• # Understanding Math Anxiety

By Henry Borenson, Ed.D. Homeschooling parents who were not especially good at mathematics in school often experience anxiety when introducing their children to algebra. As one parent wrote, I was never good at math. When I started homeschooling my oldest, I was terrified of teaching it!

Its easy to understand this apprehension, considering how many parents were taught mathematics, especially algebra.

Far too often mathematics has been taught as a body of knowledge for which rules are learned and applied without understanding. As a result many students never quite know whether what they are doing is correct. This drawback is compounded when a problems solution requires several steps.

Algebra is like a foreign language. Consider if you presented a student with several Chinese symbols and a set of rules for working with them. Common sense does not seem to be part of the process. Unfortunately, this is how many schools present algebra. As a result students attempts to memorize procedures lead to all kinds of errors. For example, a child faced with the problem 2x + 3 might come up with 5x, an incorrect answer. Or a child might be told, Whatever you do to one side of an equation, you must do to the other. Applying this rule blindly, the child looks at 4x + 2 = 2x + 10 and crosses out the 2 on each side, an incorrect procedure.

Parent must strive, in every area of mathematics, to introduce the subject in a manner that makes sense to both the parent and the child. Using tactile/kinesthetic and visual models can help because doing so enables the child to activate different learning modalities.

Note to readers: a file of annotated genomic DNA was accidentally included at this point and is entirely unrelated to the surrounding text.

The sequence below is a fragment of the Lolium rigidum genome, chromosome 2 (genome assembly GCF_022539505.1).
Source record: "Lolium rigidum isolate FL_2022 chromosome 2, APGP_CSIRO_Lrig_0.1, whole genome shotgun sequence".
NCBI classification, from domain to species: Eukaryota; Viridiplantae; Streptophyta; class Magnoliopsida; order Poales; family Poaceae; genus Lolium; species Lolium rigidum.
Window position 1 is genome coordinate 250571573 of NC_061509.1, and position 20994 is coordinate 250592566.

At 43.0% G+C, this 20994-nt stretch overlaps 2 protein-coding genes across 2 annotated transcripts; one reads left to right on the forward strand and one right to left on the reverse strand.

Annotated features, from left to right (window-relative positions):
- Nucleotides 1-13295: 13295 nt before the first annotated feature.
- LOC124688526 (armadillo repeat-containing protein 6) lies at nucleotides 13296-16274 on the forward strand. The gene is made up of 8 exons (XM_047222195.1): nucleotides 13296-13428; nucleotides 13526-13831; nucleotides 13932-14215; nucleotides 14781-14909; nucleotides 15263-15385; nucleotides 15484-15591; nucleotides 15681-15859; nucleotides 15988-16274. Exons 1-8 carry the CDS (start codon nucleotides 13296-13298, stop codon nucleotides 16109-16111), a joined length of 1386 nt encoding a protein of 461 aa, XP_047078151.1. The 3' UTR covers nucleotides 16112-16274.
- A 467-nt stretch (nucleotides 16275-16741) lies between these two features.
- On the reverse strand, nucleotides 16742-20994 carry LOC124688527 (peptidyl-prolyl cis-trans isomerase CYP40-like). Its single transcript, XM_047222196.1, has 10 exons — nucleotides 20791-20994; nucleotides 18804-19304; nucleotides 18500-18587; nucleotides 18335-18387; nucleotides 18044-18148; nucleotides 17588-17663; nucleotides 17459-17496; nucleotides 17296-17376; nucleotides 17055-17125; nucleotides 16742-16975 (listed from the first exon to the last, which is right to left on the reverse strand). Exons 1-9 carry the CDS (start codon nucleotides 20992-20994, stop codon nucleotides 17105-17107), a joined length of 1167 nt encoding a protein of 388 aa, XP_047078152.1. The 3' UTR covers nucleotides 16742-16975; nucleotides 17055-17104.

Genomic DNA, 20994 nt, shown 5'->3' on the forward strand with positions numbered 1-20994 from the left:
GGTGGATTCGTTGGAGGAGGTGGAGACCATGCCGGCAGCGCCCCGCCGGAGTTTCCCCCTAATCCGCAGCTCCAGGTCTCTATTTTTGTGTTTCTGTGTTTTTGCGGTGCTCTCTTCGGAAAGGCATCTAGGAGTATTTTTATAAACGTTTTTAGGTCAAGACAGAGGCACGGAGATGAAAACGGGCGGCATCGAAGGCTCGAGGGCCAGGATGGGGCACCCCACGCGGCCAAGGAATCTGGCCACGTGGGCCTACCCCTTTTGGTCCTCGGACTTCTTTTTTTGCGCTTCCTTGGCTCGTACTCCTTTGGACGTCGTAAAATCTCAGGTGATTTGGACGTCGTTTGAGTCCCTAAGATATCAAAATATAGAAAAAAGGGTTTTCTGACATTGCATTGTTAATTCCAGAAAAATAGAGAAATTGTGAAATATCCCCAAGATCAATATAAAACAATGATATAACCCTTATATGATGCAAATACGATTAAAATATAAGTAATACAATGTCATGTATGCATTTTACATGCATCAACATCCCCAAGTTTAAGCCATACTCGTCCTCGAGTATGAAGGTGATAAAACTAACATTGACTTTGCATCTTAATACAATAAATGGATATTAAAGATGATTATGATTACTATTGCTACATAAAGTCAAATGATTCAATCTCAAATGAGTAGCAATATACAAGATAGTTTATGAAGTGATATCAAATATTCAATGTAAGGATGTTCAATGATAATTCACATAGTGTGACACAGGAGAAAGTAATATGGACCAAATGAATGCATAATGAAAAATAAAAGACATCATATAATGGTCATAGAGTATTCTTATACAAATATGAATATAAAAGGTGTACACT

This is especially true in the area of algebra, which is so abstract to begin with. The program Hands-On Equations accomplishes this strategy by using blue pawns to represent the unknown x, numbered cubes to represent the constants, and a representation of a balance scale to convey the concept of equality.

By using this visual and tactile/kinesthetic methodology homeschooling parents of even young students can readily teach their children to solve equations such as 4x + 3 = 3x + 9 by means of a four-step process.

Step 1. The abstract equation is transformed into the physical representation shown below: Physical representation of the equation 4x + 2 = 3x + 9.

Step 2. The child physically removes three blue pawns from each sidea process called a legal move because it maintains the balance of the equationto arrive at a simplified setup: The equation 4x + 2 = 3x + 9 has been simplified.

Step 3. Now the equation is represented by a blue pawn and a 2-cube on the left side and a 9-cube on the right side. Therefore the missing weight (x) is 7. And so the child writes x = 7.

Step 4. The final step involves checking the answer by substituting 7 for the pawn in the first illustration above. By so doing the child can see that both sides of the equation have a value of 30. Checking the answer empowers the student, who now does not have to rely on a teacher to confirm whether the answer is correct.

Does this visual and tactile approach of Hands-On Equations enable students to make sense of algebra? Heres how one parent answered:

We discovered that our eleven-year-old daughter was an extremely visual, picture-thinker after she shut down in fourth grade, academically and emotionally. Algebra is like a language (a weakness for visual thinkers). I knew shed face an uphill battle. After 15 minutes of Hands-On Equations, she solved complex equations and her confidence skyrocketed.